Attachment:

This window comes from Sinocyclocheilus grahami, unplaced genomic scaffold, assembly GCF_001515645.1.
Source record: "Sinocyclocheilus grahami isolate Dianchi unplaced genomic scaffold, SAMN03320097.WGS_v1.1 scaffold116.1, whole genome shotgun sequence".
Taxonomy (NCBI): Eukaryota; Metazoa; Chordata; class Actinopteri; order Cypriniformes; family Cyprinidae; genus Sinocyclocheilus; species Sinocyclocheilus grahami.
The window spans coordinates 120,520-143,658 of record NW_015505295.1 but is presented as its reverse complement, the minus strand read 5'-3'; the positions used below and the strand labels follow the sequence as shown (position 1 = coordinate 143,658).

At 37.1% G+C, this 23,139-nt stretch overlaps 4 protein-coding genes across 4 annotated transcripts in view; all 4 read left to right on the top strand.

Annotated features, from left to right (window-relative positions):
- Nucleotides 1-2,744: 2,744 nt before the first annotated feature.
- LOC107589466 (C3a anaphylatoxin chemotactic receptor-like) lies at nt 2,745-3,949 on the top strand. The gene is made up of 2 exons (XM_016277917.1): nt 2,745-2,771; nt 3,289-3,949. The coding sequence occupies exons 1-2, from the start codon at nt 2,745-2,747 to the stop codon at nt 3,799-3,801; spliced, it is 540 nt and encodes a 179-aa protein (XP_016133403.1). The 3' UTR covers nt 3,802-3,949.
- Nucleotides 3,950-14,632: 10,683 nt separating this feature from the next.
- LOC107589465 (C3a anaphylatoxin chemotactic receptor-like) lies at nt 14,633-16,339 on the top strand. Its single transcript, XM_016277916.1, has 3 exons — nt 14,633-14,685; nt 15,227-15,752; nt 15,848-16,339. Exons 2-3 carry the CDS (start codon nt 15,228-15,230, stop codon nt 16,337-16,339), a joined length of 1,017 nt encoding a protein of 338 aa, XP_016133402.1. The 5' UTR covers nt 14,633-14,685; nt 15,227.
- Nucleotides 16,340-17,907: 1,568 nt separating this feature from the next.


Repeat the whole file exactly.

This window comes from Sinocyclocheilus grahami, unplaced genomic scaffold, assembly GCF_001515645.1.
Source record: "Sinocyclocheilus grahami isolate Dianchi unplaced genomic scaffold, SAMN03320097.WGS_v1.1 scaffold116.1, whole genome shotgun sequence".
Taxonomy (NCBI): Eukaryota; Metazoa; Chordata; class Actinopteri; order Cypriniformes; family Cyprinidae; genus Sinocyclocheilus; species Sinocyclocheilus grahami.
The window spans coordinates 120,520-143,658 of record NW_015505295.1 but is presented as its reverse complement, the minus strand read 5'-3'; the positions used below and the strand labels follow the sequence as shown (position 1 = coordinate 143,658).

At 37.1% G+C, this 23,139-nt stretch overlaps 4 protein-coding genes across 4 annotated transcripts in view; all 4 read left to right on the top strand.

Annotated features, from left to right (window-relative positions):
- Nucleotides 1-2,744: 2,744 nt before the first annotated feature.
- LOC107589466 (C3a anaphylatoxin chemotactic receptor-like) lies at nt 2,745-3,949 on the top strand. The gene is made up of 2 exons (XM_016277917.1): nt 2,745-2,771; nt 3,289-3,949. The coding sequence occupies exons 1-2, from the start codon at nt 2,745-2,747 to the stop codon at nt 3,799-3,801; spliced, it is 540 nt and encodes a 179-aa protein (XP_016133403.1). The 3' UTR covers nt 3,802-3,949.
- Nucleotides 3,950-14,632: 10,683 nt separating this feature from the next.
- LOC107589465 (C3a anaphylatoxin chemotactic receptor-like) lies at nt 14,633-16,339 on the top strand. Its single transcript, XM_016277916.1, has 3 exons — nt 14,633-14,685; nt 15,227-15,752; nt 15,848-16,339. Exons 2-3 carry the CDS (start codon nt 15,228-15,230, stop codon nt 16,337-16,339), a joined length of 1,017 nt encoding a protein of 338 aa, XP_016133402.1. The 5' UTR covers nt 14,633-14,685; nt 15,227.
- Nucleotides 16,340-17,907: 1,568 nt separating this feature from the next.